On Our Nightstands: April 2017

Here at Public Books, our editorial staff and contributors are hard at work to provide readers with thought-provoking articles. But when the workday is done, what is actually on our nightstands?
On Our Nightstands: April 2017

Here at Public Books, our editorial staff and contributors are hard at work to provide readers with thought-provoking articles. But when the workday is done, what is actually on our nightstands? Here we bring you, in our own words, a behind-the-scenes look at what we have been reading this month.


Sharon Marcus

Editor in Chief


Doris Lessing, The Golden Notebook


I first tried reading Doris Lessing’s The Golden Notebook in 1982. At the time, the novel and I were both around 20 years old—it was published in 1962, and I was published in 1966.

I was just discovering feminism, and thought that I should instantly identify with everything ever written by and about women. And in theory, the opening pages of the book should have appealed to me: they lovingly recount a conversation between two female friends, Anna and Molly, who clearly like each other. Hadn’t Virginia Woolf, in 1928, declared “Chloe liked Olivia” to be the most radically feminist sentence a novelist could pen?

Instead, I was so baffled by Lessing’s opening pages that I shut The Golden Notebook after five minutes and didn’t open it again until a few weeks ago. Now that the book and I have more history under our belts, it all makes so much more sense. As a callow 16-year old, I didn’t understand why a novel about a woman’s life was so fixated on decolonization and the decline of communism. Now I understand Lessing to be exploring an individual caught in the crosshairs of two kinds of violence, the political and the intimate. The Golden Notebook asks how a person can live ethically after her hopes and ideals have been crushed. I can’t put it down.



Stephen Twilley

Managing Editor


Ramon Saizarbitoria, Martutene, translated from the Basque by Aritz Branton


To create this monumental portrait of contemporary, post-ETA Basque Country, the author and his translator make use of some very thick description indeed, offering not only abundant contextual clues, but nearly blow-by-blow accounts of the thoughts and feelings of several middle-class professional natives, plus an American sociologist participant-observer to boot. Such comprehensive, articulate psychologizing facilitates a considerable amount of cultural as well as linguistic translation, which most readers, myself included, are sure to appreciate. (Basque is unrelated to any other known language.) Nonetheless, at more than eight hundred pages, this doubling-down on a traditional novel form has the air of both virtuosity and dutifulness, arrival and exhaustion.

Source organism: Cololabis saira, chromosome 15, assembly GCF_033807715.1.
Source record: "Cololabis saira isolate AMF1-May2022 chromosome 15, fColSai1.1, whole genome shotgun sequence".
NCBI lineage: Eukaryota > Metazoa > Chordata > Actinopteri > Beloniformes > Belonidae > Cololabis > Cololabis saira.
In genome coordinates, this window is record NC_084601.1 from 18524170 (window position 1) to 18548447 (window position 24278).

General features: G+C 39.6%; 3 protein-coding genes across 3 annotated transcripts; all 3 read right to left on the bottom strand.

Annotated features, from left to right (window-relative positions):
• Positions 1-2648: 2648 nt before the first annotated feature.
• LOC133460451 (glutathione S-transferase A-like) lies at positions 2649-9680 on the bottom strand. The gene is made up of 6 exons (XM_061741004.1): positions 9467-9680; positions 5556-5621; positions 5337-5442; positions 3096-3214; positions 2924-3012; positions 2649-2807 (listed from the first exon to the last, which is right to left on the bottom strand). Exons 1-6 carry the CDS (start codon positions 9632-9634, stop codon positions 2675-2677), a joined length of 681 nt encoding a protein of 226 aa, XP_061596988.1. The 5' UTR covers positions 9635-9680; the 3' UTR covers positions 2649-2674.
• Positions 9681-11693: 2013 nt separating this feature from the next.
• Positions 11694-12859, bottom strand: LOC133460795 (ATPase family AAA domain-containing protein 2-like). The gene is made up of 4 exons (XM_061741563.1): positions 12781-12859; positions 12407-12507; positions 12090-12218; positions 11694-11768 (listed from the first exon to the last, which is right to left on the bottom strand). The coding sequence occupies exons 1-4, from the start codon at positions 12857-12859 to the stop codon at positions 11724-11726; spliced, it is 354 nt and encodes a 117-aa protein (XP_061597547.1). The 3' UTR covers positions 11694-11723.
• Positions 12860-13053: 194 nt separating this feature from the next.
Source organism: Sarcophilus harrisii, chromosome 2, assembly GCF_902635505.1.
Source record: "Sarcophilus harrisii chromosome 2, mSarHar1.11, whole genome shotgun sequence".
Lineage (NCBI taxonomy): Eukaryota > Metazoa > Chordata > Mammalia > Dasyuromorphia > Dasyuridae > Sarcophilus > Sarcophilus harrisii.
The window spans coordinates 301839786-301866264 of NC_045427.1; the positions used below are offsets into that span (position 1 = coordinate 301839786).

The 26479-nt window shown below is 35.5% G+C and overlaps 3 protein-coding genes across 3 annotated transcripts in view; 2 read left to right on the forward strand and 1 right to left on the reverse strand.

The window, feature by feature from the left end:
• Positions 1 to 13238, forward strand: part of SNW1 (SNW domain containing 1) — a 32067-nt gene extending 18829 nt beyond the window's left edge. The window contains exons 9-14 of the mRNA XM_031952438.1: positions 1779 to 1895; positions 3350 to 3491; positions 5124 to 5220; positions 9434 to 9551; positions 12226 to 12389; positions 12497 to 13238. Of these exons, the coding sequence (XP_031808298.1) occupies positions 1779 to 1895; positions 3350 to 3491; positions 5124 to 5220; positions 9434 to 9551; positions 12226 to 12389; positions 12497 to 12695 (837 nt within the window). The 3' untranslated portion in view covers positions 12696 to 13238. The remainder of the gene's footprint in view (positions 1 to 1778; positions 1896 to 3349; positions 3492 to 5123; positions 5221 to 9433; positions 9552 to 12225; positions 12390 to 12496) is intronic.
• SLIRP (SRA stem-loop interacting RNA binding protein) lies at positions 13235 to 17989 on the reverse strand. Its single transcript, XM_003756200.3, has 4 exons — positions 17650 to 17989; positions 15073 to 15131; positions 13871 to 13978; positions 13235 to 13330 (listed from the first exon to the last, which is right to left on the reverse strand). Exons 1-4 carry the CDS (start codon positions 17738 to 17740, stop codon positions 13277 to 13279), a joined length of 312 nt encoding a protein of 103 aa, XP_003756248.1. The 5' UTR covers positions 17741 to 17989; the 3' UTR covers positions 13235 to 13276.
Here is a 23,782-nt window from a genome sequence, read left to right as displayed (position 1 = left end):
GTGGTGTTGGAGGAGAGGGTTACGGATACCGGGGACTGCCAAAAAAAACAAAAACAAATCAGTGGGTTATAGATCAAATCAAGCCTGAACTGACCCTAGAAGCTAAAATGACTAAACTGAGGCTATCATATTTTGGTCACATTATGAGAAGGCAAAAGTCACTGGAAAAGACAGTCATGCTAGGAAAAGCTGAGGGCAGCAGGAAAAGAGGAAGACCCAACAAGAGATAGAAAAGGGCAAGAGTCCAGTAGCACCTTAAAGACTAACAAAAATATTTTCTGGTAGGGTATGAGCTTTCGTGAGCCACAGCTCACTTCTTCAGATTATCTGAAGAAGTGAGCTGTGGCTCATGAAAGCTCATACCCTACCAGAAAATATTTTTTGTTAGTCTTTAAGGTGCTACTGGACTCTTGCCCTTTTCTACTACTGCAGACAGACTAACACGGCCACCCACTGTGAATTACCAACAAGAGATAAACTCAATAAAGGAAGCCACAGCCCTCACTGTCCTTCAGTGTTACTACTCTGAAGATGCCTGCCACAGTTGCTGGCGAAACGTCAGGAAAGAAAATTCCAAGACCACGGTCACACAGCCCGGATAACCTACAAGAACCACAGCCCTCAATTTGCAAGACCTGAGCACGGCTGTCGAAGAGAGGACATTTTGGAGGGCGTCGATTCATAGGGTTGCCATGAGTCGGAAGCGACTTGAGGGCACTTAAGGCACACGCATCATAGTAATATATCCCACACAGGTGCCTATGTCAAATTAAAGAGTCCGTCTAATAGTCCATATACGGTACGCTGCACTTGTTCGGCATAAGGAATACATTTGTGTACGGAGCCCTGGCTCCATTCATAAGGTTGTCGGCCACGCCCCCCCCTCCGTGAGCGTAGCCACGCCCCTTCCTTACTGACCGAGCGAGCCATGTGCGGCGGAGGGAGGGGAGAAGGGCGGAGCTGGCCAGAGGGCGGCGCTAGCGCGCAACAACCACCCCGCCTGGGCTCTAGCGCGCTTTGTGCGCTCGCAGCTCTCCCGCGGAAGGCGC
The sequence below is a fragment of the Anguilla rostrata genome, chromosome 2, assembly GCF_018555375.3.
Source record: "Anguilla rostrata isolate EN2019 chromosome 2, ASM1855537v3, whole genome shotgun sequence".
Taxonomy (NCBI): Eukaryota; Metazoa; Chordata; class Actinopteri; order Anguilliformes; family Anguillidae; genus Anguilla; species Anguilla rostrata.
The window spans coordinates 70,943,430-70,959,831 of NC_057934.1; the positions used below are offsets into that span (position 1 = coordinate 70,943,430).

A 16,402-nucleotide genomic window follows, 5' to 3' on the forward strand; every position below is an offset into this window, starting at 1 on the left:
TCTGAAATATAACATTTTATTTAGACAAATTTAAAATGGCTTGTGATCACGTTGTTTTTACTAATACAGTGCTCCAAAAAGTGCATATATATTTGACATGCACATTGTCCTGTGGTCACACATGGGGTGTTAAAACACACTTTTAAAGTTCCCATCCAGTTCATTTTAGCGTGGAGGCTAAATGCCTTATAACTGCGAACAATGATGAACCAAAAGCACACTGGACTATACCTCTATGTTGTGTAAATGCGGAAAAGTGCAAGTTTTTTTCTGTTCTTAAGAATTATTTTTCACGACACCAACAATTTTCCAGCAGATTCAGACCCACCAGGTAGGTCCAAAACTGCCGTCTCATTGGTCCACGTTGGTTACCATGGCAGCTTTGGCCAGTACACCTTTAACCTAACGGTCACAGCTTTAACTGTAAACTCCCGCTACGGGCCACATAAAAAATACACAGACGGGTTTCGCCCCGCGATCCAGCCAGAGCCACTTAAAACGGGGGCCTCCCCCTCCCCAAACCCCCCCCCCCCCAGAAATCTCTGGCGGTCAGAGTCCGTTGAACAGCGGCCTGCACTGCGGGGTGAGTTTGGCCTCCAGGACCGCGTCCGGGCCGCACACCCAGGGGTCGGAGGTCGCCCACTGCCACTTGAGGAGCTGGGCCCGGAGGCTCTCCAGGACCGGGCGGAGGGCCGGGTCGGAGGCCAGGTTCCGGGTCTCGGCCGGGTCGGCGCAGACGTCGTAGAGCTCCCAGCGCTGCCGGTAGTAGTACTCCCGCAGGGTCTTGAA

Nicholas Dames

Literary Fiction Section Editor


Anuk Arudpragasam, The Story of a Brief Marriage


A fortuitous recommendation led me to this extraordinary first novel, set over scarcely more than 12 hours in early 2009, at the end stages of the Sri Lankan civil war, in an encampment of Tamil refugees trapped between the sea and the advancing Sri Lankan army. Arudpragasam, a doctoral student in philosophy, writes with a dispassionate precision reminiscent of physician-writers like Chekhov; the novel’s condensed time frame, and the imminence of death it narrates, results in passages on embodiment—the acts of washing, sleeping, and above all breathing—that are phenomenologically convincing and bleakly unconsoling, while still somehow evoking tenderness. It’s war writing, but as gritty apperception rather than sensationalism.



Marah Gubar

Children’s & YA Literature Section Editor


Ellen Emerson White, A Season of Daring Greatly


As this year’s baseball season kicks into gear despite an unpopular president’s refusal to throw out the traditional first pitch, the time is ripe not only to read Ellen Emerson White’s compelling new YA novel A Season of Daring Greatly, but also to revisit her fantastic President’s Daughter series. Season gives us an illuminating behind-the-scenes tour of what it’s like to be a minor leaguer by putting us into the head of a young pitcher who gets drafted by the Pittsburgh Pirates and fights through a challenging first season—partly because baseball is hard, but also because she happens to be a girl. Similarly, The President’s Daughter and its sequels usher us into a White House run by the first woman president, who has a complex but loving relationship with her perceptive, witty daughter. Emerson has an amazing ear for dialogue, and I can’t think of another YA author who is as gifted at focalizing third-person narration through the perspective of strong, funny, and observant female characters.